The appointment of women to FTSE 350-listed non-executive director roles is being held back by flawed selection processes, new research suggests.
A report released by the Equality and Human Rights Commission (EHRC) and produced by Cranfield School of Management, suggests that current selection processes favour candidates with similar characteristics to existing male-dominated board members.
Search firms have introduced a voluntary code of conduct and had some success at getting more women on long lists. But when it comes to shortlisting and appointing, the candidates who are selected tend to be those who are perceived as “fitting in” with the values, norms and behaviours of existing board members, who are largely men.
The study involved interviews with senior consultants at ten leading executive search firms in London, following the recent Davies Review which called upon executive search firms to take on a more active role in increasing gender diversity on FTSE boards.
Baroness Prosser, Deputy Chair of the Equality and Human Rights Commission, says: “Research shows that diverse boards produce better performance. Many companies recognise this and we commissioned this report to support their efforts to improve the representation of women at board level.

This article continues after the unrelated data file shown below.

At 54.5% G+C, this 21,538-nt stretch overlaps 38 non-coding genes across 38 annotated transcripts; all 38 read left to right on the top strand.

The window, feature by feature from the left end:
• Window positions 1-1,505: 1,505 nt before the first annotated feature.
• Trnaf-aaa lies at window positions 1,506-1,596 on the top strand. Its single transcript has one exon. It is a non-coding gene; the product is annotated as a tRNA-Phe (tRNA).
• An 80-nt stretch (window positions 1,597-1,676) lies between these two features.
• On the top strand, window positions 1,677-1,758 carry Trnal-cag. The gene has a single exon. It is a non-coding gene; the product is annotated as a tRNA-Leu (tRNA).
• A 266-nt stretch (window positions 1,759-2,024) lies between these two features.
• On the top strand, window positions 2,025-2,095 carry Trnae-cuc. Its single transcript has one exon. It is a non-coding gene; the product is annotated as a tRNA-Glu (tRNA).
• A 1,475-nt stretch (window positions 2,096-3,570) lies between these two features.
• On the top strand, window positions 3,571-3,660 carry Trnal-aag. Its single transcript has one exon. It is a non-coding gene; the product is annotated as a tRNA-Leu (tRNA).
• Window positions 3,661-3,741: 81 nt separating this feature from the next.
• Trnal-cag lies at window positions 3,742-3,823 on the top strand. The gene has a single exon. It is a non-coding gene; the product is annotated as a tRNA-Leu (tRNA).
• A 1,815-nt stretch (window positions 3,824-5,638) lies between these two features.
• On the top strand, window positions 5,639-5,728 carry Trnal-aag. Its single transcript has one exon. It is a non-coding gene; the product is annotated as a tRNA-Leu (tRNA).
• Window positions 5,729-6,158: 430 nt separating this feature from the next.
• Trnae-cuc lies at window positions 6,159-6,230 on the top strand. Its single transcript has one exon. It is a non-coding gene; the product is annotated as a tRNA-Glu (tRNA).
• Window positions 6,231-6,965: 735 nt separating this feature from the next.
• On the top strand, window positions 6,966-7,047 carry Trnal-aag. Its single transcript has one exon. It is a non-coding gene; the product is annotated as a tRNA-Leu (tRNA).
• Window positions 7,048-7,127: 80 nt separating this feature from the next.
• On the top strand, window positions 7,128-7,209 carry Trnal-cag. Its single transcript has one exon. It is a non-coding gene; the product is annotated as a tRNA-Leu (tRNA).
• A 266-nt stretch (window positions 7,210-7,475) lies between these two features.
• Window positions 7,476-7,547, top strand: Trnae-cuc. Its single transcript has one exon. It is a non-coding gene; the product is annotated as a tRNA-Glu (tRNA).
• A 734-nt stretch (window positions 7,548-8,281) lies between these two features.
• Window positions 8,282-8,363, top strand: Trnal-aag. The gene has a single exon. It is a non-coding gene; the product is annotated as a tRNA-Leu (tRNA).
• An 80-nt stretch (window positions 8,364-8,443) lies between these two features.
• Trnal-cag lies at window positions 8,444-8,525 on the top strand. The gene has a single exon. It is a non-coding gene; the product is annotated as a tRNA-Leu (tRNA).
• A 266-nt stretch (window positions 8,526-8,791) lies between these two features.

“However, the often subjective way appointments are made ends up replicating existing boards rather than bringing in the talented women who could bring real benefit to individual company performance and ultimately help Britain’s economic recovery.”
Dr Elena Doldor, Senior Research Fellow from the Cranfield International Centre for Women Leaders, says: “Our research shows that ESFs are more willing to play a part in increasing board diversity and we identified a number of good practices in the sector.
“We noticed that search firms tend to focus their diversity initiatives on the first stages of the appointment process. In the later stages of the process, which entails short listing and interviewing, there needs to be more effort from headhunters and chairmen to ensure that selection practices remain inclusive.”
Karen Gill, co-founder of everywoman, adds: "Executive search firms have made progress thanks to the voluntary code, but the push needs to continue and headhunters must drive the focus on competencies rather than this indefinable and dangerous notion of “fit”.
"It’s easy to hire the image of what you know so chairman must make a conscious decision to take the blinkers off and consider applicants on a proven track record. This will be a leap of faith for many but British boards don’t need more of the same; they need women with the right competencies and a different perspective to bring to the table."